What Do We Know About The Benefits?
ERIC Clearinghouse on Reading, English, and Communication
on note-taking has generated debates since C. C. Crawford began his studies in
the 1920s. Initially the debates centered on whether note-taking resulted in improved
student performance on tests. Over the years, researchers have tried to verify
that note-taking helps students "encode" the information involved and
that notes are valuable as materials for review (Ladas, 1980).
research findings on whether note-taking promotes encoding have been mixed. Hult
et al. (1984), for example, found that note-taking does involve semantic encoding;
but Henk and Stahl (1985) found that the process of taking notes in itself does
little to enhance recall. They found, however, that reviewing notes clearly results
in superior recall. Their conclusions were dramatically different from those of
Barnett et al. (1981), who found "strong support" for the encoding function
of note-taking but not for the value of using notes to review material.
Note-Taking Promote Encoding?
1925, Crawford published a study which sought to verify his observation that there
is a positive correlation between analyses of college students' lecture notes
and their grades on subsequent quizzes. He concluded that taking notes was better
than not taking notes, that reviewing notes was a key to their impact, and that
organizing notes effectively contributes to improved performance on tests.
a lull in note-taking research, Ash and Carlton (1953) worked with instructional
films and concluded that films lacking necessary pauses and repetitions led to
note-taking attempts which actually interfered with listening comprehension and
learning. McClendon (1958) used taped lectures and concluded that note-taking
doesn't interfere with listening, that no particular note-taking method is best,
and that students might as well record as much as possible during note-taking.
1970, Howe concluded that students were seven times more likely to recall information
one week after it was presented if the information had been recorded in their
notes. Howe argued that "the activity of note writing per se makes a contribution
to later retention..." (p. 63).
Vesta and Gray (1972) observed that "note taking* and rehearsal function
as learning aids which facilitate learning" (p. 134), while Fisher and Harris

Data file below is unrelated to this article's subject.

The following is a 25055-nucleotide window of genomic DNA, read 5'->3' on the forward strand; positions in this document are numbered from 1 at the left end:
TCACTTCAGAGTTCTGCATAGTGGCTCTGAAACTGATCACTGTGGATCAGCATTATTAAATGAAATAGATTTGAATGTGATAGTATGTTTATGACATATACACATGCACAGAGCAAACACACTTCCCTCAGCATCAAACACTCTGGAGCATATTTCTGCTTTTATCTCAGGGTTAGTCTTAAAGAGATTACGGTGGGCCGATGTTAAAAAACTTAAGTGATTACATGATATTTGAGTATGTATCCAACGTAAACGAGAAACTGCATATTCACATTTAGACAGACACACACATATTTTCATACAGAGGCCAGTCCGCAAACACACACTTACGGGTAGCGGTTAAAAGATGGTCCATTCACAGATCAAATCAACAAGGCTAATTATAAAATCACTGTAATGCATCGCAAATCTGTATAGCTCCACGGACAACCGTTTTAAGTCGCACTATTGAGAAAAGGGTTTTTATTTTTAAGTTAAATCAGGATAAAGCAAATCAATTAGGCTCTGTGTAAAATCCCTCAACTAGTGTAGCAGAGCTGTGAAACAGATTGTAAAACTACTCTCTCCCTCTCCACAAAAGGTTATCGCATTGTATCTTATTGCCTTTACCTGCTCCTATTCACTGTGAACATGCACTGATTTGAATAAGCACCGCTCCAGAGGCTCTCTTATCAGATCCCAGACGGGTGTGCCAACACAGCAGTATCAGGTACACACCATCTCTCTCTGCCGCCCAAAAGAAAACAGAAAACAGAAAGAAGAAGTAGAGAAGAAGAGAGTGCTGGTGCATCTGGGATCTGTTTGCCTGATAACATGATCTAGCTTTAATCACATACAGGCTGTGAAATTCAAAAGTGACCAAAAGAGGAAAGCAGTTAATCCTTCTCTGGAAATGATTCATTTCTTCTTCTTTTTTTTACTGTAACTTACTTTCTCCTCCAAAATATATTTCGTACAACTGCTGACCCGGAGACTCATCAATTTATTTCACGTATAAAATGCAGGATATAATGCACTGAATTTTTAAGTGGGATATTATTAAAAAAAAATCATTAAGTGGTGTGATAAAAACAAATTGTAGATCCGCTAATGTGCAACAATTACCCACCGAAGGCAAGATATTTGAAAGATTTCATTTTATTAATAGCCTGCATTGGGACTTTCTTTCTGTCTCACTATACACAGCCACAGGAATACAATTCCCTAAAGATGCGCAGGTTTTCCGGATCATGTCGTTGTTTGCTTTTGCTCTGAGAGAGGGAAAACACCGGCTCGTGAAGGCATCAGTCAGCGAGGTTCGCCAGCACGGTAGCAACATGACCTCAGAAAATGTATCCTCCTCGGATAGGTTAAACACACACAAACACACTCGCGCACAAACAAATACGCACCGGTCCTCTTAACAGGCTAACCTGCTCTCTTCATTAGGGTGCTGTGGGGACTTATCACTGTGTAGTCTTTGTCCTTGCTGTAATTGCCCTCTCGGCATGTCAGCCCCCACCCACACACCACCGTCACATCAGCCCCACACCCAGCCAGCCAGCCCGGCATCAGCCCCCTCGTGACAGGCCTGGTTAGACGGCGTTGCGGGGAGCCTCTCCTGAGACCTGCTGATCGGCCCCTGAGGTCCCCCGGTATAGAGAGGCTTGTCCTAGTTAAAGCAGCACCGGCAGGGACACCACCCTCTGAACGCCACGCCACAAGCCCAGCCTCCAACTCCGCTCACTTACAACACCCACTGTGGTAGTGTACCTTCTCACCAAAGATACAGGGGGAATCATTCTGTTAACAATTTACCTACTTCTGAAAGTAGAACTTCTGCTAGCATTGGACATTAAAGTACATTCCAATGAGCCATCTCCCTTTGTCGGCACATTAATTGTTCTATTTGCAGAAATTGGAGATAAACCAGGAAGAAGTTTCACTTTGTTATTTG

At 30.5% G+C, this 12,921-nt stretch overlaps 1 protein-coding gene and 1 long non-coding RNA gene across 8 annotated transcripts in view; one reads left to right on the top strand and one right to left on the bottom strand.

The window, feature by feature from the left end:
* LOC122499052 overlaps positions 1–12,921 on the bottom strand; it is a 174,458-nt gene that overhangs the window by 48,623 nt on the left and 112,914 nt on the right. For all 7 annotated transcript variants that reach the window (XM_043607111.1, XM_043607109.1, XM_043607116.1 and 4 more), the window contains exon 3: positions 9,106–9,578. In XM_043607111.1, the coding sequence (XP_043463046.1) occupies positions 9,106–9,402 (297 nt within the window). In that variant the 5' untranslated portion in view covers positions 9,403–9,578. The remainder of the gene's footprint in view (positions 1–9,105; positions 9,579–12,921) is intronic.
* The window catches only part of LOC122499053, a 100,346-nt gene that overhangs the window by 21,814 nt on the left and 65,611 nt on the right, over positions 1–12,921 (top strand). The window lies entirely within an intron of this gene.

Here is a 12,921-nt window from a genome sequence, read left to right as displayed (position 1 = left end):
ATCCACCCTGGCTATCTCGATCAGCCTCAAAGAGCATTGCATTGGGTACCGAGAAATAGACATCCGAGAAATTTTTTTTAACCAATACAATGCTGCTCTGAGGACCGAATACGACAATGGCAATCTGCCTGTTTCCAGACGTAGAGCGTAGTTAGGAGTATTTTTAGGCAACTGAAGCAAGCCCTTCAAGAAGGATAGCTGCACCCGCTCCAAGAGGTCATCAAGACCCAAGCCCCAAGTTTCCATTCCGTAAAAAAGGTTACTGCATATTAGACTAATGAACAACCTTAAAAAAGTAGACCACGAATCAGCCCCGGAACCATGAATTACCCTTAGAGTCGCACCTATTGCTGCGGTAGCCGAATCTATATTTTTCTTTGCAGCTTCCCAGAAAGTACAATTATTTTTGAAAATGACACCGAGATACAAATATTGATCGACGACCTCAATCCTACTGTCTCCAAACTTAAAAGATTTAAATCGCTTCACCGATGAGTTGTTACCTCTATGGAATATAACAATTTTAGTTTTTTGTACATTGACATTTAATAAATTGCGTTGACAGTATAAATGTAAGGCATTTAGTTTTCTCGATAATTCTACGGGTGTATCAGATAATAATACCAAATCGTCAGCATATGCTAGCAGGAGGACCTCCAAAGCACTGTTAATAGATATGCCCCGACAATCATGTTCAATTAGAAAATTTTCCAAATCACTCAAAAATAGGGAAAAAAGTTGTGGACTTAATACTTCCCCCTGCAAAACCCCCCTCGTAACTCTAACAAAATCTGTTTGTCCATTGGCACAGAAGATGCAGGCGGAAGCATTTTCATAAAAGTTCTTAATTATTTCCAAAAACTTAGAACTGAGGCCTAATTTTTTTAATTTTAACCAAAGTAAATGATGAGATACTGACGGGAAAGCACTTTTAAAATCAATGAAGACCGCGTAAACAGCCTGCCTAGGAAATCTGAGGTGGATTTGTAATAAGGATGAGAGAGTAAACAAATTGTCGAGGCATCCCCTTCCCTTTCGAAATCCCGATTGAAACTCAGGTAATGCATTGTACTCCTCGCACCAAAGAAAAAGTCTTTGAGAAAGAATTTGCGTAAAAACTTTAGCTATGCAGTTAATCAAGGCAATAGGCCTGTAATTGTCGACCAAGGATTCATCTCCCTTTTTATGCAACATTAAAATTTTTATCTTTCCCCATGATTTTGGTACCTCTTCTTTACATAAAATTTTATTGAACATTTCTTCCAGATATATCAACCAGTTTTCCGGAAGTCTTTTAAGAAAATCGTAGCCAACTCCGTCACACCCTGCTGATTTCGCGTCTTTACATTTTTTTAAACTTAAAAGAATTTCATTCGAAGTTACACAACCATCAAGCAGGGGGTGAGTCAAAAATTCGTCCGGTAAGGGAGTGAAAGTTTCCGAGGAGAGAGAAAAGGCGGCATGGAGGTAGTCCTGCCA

(1974) found that students perform better when they are allowed "to encode
in the way that they prefer" (p. 386)--using notes or other strategies.
is growing evidence that note-taking combined with critical thinking facilitates
retention and applications of the information. Bretzing and Kulhary (1979) compared
note-taking that indicated in-process semantic processing (encoding) with verbatim
note-taking and found that subjects who took verbatim notes scored lower on comprehension
tests than those who processed information at a higher level while they took notes.
Einstein et al. (1985) found that successful college students engaged in greater
integrative processing during note-taking, and that note-taking itself "enhances
organizational processing of lecture information." (p. 522)
and Armbruster (1986) concluded that there is a benefit to students when the lecture
environment permits deep processing while taking notes. Denner (1986) describes
a method of using "episodic organizers"--a kind of semantic web or map--to
produce a positive encoding effect when seventh-grade subjects were reading complex
Reviewing Notes An Effective Learning Strategy?
importance of reviewing notes was mentioned briefly by Crawford in 1925. In 1973,
Fisher and Harris concluded that "note taking serves both an encoding function
and an external memory function reviewing, with the latter being the more important."
(p. 324) Kiewra (1983) found that reorganizing notes while reviewing led to higher
test achievement. The Cornell system of note-taking encourages this practice (King
et al., 1984).